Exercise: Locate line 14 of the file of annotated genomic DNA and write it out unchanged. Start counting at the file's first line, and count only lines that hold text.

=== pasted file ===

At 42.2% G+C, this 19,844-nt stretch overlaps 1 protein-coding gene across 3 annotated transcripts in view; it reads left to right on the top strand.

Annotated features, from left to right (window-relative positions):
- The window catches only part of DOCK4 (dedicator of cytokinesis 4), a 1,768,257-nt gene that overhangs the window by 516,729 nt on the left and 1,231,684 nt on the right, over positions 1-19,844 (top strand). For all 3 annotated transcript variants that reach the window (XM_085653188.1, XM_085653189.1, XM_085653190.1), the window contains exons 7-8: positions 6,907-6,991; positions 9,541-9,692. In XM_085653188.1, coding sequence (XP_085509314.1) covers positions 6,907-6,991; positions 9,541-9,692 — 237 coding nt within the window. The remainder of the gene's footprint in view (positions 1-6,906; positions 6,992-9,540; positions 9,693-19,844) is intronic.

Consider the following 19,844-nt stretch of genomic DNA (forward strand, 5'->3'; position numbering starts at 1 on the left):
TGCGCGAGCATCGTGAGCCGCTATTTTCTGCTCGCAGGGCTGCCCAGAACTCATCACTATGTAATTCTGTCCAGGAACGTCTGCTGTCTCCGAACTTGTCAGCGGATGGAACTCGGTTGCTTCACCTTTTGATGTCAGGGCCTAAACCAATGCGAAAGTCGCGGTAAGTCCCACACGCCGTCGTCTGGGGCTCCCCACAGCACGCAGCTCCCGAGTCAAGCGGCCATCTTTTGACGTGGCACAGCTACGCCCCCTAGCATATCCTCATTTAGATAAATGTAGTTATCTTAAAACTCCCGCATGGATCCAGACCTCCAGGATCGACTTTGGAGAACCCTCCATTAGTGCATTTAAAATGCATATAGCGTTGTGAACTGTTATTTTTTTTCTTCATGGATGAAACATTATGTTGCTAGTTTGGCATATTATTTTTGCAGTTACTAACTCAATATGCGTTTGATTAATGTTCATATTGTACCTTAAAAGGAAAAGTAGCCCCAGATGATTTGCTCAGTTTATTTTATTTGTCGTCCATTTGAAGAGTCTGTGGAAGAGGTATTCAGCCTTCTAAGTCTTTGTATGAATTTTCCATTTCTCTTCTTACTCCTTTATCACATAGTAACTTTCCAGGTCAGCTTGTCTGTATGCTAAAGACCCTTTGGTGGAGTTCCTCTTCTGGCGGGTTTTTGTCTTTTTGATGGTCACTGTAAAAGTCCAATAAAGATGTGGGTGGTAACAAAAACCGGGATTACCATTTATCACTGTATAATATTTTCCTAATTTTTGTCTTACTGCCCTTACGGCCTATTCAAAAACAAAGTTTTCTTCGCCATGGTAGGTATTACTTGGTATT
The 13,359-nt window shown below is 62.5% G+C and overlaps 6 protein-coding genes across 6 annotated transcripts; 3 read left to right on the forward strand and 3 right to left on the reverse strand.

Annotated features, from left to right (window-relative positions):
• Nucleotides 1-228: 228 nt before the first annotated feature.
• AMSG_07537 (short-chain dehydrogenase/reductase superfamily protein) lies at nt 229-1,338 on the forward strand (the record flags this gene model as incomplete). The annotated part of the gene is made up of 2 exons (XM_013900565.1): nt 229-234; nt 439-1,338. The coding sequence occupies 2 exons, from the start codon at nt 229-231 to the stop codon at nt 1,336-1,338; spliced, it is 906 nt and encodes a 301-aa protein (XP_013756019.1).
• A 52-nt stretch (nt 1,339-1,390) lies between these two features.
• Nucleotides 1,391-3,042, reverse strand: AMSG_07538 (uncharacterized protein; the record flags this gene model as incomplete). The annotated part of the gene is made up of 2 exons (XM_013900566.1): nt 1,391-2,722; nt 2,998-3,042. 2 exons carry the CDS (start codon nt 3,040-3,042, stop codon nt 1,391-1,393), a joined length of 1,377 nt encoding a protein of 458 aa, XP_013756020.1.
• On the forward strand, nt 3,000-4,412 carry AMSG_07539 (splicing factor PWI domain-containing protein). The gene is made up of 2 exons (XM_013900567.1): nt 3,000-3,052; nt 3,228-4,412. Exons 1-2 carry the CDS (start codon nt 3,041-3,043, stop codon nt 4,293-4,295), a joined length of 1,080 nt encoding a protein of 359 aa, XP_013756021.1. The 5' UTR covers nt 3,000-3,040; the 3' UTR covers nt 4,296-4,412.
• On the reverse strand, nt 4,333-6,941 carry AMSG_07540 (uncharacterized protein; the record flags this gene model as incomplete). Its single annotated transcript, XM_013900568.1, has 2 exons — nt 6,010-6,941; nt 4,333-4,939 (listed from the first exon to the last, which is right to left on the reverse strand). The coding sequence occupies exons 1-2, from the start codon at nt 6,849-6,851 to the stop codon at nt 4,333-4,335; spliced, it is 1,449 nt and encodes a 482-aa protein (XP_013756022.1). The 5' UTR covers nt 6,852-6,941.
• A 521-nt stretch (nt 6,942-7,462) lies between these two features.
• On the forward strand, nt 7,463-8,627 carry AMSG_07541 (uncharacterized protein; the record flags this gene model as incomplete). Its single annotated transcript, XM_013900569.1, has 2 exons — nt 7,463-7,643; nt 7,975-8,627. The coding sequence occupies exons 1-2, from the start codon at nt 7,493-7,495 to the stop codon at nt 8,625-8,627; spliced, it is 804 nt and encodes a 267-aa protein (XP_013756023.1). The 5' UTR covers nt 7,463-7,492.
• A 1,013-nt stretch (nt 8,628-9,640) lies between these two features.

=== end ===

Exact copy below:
• A 521-nt stretch (nt 6,942-7,462) lies between these two features.